Businesses are taking coronavirus bailouts while leeching wealth from their communities

This economic crisis provides a moment for change. Rebuilding our society after the lockdown has passed will require rewriting the rules on how companies work

Mathew Lawrence
Sunday 19 April 2020 14:07 BST
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A devastating public health crisis, Covid-19 has also triggered a profound crisis of the company, from vast multinational corporations requesting state bailouts to millions of small firms facing collapse. Longstanding weaknesses in how – and for whom, companies operate have been exposed, sometimes revealing limitations that stretch back decades.

Our urgent priority has been to rapidly scale-up healthcare capacity while putting the economy into secure hibernation. But our response to this emergency cannot ignore the limitations of the way we work. Instead, crisis must prompt transformation. We must reimagine the company so that it re-emerges as democratic, resilient and sustainable.

Since the 1970s, the corporation as an entity has been transformed from an institution focused on production into an engine of increasing wealth extraction. During this period a rising share of corporate earnings have been funnelled to shareholders and executive management.

Between 2011 and 2018, the 100 largest UK-domiciled non-financial companies paid out more than £400bn in dividends – the equivalent of 68 per cent of their net profits over the period, even as workers experienced the worst decade for real earnings growth for over two centuries and business investment remained sluggish. That same period saw an additional £61bn in share buybacks, along with an explosion of corporate debt – much of it used to boost shareholder income. And executive remuneration has become entirely disproportionate to performance.

According to our new analysis at Common Wealth, more than 700 executives at 86 of the largest non-financial UK companies held a collective £6bn in equity at their respective corporations, representing nearly £8.5m per director as of latest filings.

Now, thanks to the coronavirus crisis, many of these same corporations are requesting public money in the form of bailouts – and even more are already accessing the various business support schemes the chancellor has established.

EasyJet, for example, has secured a £600m loan from the Treasury and Bank of England’s emergency coronavirus fund, yet paid out £171m in dividends in March, including £60m to Sir Stelios Haji-Ioannou. The scale of the crisis, of course, makes this moment rather different to the great financial crisis of 2008. Public support is needed for many firms, but it must be conditional. Coronavirus has revealed a striking problem hardwired into our economy: too many corporations prioritise rewarding shareholders and management over investing to expand their capacity or to boost the real incomes of workers.

Workers, companies themselves and the public have lost out as a result. Corporate behaviour has left our economy ill prepared for crisis – less resilient as a whole, less productive, and with income, wealth and power intensely concentrated. What’s more, without intervention the crisis will likely result in a further consolidation in ownership, with distressed firms purchased on the cheap by large corporations and private equity, accelerating the concentration of wealth and power. We risk re-emerging to a business landscape stripped of all diversity, dominated by corporate behemoths.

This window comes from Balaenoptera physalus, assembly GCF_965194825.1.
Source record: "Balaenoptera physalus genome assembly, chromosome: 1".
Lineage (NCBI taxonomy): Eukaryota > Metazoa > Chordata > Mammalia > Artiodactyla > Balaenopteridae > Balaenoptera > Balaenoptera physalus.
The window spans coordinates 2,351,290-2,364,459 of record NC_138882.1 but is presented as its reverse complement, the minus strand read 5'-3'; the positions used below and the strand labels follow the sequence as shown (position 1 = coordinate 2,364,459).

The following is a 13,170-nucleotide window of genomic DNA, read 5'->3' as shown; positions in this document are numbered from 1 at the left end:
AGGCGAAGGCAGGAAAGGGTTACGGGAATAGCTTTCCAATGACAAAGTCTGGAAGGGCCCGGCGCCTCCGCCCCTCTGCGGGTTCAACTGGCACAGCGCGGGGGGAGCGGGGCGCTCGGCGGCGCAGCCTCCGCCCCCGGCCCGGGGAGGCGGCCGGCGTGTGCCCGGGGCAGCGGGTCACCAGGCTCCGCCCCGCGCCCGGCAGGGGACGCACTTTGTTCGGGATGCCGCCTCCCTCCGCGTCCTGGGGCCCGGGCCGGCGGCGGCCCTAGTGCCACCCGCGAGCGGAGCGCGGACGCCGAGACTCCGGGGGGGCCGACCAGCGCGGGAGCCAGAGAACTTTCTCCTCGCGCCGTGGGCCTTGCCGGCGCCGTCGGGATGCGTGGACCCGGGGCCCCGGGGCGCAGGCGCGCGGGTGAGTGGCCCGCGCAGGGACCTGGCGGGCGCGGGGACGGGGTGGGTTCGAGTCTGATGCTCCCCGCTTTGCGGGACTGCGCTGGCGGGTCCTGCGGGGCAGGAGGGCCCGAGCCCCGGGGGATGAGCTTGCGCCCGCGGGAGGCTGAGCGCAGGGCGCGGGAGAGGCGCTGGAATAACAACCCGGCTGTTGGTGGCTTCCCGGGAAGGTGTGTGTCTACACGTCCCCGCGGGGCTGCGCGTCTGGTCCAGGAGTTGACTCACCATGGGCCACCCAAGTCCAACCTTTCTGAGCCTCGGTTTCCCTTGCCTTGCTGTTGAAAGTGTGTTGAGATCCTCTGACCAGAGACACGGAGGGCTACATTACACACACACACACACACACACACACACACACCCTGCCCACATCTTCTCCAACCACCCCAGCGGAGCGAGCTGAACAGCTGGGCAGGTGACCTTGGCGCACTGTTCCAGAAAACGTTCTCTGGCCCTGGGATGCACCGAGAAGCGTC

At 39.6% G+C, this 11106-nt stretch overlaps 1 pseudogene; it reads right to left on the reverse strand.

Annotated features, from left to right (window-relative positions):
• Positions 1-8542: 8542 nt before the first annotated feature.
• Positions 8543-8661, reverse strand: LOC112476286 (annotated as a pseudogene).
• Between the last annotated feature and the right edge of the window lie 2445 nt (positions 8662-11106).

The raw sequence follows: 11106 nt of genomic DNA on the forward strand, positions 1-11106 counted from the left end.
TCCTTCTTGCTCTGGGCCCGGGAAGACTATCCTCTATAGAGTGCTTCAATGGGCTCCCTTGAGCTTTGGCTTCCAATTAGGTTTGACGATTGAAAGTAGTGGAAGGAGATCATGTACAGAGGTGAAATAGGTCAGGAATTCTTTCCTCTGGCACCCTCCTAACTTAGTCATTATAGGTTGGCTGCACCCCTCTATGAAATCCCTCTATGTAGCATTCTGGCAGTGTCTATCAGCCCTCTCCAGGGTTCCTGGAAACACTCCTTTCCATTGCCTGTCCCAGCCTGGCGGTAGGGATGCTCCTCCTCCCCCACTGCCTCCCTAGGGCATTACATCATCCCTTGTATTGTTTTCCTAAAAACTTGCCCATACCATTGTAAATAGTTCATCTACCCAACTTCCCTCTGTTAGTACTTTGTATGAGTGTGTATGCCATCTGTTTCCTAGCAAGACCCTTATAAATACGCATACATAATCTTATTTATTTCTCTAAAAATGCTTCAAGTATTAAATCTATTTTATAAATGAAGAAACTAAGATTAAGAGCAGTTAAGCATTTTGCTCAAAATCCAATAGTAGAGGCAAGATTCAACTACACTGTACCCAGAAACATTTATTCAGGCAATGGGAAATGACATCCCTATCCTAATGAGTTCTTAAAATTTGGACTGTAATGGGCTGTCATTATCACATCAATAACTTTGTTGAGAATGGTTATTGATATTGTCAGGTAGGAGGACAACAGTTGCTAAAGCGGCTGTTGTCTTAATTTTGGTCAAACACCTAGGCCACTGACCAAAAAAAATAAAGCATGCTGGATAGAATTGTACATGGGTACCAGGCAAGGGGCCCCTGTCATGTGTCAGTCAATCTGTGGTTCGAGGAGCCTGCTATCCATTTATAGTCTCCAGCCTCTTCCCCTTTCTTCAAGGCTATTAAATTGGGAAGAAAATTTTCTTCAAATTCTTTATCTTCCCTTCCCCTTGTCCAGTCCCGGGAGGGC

This is not inevitable. The crisis has underscored, yet again, that the corporation is a social institution with multiple constituencies and made possible by public support. This is not just financially, but legally. The corporation is endowed by the law with extraordinary privileges to organise production. This vitally shapes how it operates and in whose interests. These rights and powers are publicly granted, legally defined and recodable; the corporation is not a space of private contract and property whose actions should be shielded from democratic intervention, but rather one undergirded and made possible by the state. We can then transform it from an institution of extraction to a generative entity: purposeful and democratically governed, where all its stakeholders have stake and a say in the wealth we create in common.

That will require an agenda for ambitious reconstruction: stronger conditionality for bailouts to safeguard jobs and improve company performance, and the creation of a social wealth fund through government borrowing while costs are low, buying a range of assets at rock bottom prices to deliver a windfall for the public when the economy re-emerges and a strategic lever to improve corporate behaviour. And it will require rewriting company rules. The voices of workers should be embedded in corporate governance, given new democratic powers to hold shareholders and managerial power in check, and ambitious carbon net zero duties created to drive a sustainable future.

All crises buckle and reshape the order of things. In what direction depends on politics and power. The immediate challenge is to rapidly scale up healthcare capacity while taking measures to ensure households and businesses can securely remain in economic hibernation for as long as the public health crisis demands. But it is critical we simultaneously prepare for an agenda of ambitious reconstruction for the post-crisis period: one that builds a new economy fit for human flourishing, rather than simply reinflating the inequalities and insecurities of the old. The transformation and democratisation of the company must be fundamental to this.

Mathew Lawrence is director of Common Wealth

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